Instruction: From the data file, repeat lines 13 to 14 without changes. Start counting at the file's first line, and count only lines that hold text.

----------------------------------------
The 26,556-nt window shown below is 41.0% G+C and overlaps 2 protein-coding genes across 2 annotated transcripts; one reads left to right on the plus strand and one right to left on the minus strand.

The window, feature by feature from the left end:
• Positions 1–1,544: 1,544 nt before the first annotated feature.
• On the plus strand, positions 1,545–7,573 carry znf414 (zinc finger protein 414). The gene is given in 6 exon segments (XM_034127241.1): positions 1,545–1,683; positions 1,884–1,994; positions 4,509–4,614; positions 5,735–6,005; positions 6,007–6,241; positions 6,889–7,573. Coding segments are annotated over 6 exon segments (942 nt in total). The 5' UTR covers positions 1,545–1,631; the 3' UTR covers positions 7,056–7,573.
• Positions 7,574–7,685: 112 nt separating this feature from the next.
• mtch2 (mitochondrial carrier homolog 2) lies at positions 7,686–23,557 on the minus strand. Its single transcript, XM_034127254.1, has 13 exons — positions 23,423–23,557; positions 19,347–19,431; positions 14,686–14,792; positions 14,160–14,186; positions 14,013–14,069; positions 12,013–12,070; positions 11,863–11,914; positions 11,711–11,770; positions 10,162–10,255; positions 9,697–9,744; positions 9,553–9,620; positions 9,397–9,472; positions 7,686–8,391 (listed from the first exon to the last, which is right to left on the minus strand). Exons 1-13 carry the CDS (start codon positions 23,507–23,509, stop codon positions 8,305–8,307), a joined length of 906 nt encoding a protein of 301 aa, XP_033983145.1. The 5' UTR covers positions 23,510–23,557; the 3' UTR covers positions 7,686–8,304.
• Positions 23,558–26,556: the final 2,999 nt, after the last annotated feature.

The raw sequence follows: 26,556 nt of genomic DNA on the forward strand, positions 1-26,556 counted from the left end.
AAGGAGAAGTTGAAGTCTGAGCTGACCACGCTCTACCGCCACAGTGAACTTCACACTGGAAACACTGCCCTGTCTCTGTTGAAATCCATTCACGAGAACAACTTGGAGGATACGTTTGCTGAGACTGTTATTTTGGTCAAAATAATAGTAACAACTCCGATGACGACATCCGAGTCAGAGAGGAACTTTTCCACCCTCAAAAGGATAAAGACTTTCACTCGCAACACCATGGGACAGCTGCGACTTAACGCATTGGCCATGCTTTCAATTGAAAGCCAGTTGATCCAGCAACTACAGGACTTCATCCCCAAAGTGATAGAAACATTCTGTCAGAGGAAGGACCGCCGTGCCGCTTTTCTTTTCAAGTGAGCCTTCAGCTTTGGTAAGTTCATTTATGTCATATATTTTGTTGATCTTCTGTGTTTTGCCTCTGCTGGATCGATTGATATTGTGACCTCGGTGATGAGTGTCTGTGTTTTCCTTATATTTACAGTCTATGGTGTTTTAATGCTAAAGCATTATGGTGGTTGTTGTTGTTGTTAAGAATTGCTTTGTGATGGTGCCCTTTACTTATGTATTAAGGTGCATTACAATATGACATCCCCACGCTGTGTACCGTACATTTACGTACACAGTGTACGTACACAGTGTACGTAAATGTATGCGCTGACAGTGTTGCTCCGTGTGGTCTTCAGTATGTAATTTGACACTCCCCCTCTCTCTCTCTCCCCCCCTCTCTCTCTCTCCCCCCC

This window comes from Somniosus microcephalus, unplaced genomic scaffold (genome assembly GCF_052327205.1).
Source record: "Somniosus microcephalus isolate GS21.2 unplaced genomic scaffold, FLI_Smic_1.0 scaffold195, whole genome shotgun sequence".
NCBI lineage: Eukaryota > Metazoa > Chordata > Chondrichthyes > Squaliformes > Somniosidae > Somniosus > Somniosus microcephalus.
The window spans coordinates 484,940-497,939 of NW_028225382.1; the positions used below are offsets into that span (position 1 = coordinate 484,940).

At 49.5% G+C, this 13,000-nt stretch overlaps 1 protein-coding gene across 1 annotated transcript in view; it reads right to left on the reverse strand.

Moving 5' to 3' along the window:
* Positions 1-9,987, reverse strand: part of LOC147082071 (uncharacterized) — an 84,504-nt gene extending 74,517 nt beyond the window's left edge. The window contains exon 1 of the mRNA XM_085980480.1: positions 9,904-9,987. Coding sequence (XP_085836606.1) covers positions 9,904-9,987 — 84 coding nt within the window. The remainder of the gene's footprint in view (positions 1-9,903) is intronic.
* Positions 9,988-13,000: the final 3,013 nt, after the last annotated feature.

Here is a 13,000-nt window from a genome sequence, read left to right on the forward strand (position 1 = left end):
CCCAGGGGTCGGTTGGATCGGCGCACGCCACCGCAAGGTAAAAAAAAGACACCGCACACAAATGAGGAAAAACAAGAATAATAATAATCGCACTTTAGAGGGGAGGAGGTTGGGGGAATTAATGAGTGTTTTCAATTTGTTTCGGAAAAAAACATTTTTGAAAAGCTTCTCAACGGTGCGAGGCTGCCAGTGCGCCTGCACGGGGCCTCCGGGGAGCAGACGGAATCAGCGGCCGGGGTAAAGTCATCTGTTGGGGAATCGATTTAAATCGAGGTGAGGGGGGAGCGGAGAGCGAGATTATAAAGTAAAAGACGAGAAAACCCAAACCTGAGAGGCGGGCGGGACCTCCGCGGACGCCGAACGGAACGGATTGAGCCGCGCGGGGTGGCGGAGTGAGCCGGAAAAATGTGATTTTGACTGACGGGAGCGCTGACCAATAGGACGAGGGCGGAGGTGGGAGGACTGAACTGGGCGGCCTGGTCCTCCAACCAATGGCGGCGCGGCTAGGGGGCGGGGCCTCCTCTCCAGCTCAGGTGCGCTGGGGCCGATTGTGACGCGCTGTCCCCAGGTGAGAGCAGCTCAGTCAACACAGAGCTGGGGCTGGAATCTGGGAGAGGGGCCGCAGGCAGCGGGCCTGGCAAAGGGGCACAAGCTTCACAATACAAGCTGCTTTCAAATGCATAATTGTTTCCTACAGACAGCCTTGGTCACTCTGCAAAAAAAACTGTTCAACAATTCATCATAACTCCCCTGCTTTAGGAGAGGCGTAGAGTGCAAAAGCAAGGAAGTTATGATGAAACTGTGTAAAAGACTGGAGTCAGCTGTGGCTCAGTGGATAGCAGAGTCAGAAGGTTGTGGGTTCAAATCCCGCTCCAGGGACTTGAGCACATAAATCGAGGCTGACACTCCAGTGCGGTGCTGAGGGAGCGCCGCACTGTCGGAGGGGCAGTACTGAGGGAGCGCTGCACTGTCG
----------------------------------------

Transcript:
The window spans coordinates 484,940-497,939 of NW_028225382.1; the positions used below are offsets into that span (position 1 = coordinate 484,940).

At 49.5% G+C, this 13,000-nt stretch overlaps 1 protein-coding gene across 1 annotated transcript in view; it reads right to left on the reverse strand.